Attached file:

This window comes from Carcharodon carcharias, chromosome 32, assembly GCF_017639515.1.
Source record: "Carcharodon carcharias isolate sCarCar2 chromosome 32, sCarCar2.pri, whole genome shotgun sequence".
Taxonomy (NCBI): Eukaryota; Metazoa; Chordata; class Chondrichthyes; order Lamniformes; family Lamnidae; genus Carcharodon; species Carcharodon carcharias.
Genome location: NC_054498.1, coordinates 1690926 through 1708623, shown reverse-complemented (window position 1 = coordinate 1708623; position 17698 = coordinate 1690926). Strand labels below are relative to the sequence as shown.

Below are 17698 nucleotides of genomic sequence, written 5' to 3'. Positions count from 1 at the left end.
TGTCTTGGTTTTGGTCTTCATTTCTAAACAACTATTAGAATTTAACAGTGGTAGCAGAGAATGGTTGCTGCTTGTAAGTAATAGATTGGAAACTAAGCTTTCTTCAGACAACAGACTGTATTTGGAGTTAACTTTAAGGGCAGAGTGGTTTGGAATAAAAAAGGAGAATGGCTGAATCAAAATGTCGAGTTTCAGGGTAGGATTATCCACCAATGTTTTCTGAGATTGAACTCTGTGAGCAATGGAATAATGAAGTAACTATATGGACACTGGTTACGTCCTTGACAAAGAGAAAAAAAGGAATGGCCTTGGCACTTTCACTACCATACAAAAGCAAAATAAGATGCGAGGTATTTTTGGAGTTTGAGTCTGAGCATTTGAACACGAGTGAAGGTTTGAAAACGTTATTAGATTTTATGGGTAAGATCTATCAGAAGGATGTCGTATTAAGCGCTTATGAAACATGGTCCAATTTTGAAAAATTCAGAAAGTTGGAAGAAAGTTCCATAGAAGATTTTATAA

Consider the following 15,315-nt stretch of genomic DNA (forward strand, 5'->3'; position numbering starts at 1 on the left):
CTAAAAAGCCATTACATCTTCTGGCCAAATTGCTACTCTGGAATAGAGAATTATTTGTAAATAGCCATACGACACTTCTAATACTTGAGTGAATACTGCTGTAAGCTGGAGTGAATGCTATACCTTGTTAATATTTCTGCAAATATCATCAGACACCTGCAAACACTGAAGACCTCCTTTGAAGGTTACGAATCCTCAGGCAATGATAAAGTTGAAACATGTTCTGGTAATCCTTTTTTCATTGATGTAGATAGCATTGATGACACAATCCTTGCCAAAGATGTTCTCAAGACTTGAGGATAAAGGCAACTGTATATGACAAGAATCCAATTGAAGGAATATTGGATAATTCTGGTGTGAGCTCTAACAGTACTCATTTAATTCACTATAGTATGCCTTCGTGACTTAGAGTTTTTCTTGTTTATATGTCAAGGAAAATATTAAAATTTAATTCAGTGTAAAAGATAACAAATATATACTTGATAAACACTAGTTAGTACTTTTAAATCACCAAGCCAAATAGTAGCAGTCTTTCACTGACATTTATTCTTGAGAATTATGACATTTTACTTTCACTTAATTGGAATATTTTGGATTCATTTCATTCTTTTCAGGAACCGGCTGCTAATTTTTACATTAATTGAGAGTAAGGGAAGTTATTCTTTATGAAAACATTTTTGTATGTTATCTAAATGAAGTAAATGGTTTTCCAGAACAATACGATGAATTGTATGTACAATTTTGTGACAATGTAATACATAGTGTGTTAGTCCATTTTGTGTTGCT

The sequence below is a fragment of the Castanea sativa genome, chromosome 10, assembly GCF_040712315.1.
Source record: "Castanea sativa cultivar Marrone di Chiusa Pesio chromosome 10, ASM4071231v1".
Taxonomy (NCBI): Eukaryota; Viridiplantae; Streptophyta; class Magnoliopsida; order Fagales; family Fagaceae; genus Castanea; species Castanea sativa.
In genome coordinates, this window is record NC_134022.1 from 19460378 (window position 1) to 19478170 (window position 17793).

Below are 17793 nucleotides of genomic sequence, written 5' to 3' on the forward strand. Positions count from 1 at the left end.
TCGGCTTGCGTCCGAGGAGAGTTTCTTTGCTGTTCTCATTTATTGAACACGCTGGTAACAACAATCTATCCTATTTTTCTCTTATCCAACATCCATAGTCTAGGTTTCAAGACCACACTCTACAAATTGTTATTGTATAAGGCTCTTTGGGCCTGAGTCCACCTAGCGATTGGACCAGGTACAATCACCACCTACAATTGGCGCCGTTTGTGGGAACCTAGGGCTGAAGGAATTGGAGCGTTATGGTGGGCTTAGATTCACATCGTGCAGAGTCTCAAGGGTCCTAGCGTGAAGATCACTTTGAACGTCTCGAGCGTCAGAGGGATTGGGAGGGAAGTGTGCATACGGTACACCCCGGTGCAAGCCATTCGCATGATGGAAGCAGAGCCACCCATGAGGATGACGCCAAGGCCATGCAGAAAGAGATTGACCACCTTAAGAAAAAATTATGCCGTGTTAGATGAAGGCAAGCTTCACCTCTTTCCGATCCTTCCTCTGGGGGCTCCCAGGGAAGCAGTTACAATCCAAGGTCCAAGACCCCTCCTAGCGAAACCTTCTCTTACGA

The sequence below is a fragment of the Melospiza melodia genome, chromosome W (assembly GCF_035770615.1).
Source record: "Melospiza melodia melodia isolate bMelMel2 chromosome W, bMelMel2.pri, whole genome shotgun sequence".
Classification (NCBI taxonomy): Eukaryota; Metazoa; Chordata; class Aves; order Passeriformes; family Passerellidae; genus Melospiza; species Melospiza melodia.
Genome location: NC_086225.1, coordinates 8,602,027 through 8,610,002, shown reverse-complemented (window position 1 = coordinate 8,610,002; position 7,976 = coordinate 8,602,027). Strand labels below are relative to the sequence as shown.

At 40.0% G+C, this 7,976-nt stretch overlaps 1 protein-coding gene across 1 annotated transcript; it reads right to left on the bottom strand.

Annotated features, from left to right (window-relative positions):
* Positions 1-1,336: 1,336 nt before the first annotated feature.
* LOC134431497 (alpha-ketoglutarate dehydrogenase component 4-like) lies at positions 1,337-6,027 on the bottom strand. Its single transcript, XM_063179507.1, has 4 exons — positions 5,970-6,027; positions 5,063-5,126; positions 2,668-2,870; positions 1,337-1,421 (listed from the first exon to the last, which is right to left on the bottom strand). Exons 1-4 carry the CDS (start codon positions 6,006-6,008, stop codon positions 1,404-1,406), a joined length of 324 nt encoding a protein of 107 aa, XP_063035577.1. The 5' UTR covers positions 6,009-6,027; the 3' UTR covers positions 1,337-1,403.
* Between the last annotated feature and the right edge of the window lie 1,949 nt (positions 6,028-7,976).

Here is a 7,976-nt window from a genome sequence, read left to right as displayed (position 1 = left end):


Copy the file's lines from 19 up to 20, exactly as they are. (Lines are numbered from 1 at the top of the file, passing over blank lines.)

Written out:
At 40.0% G+C, this 7,976-nt stretch overlaps 1 protein-coding gene across 1 annotated transcript; it reads right to left on the bottom strand.

Annotated features, from left to right (window-relative positions):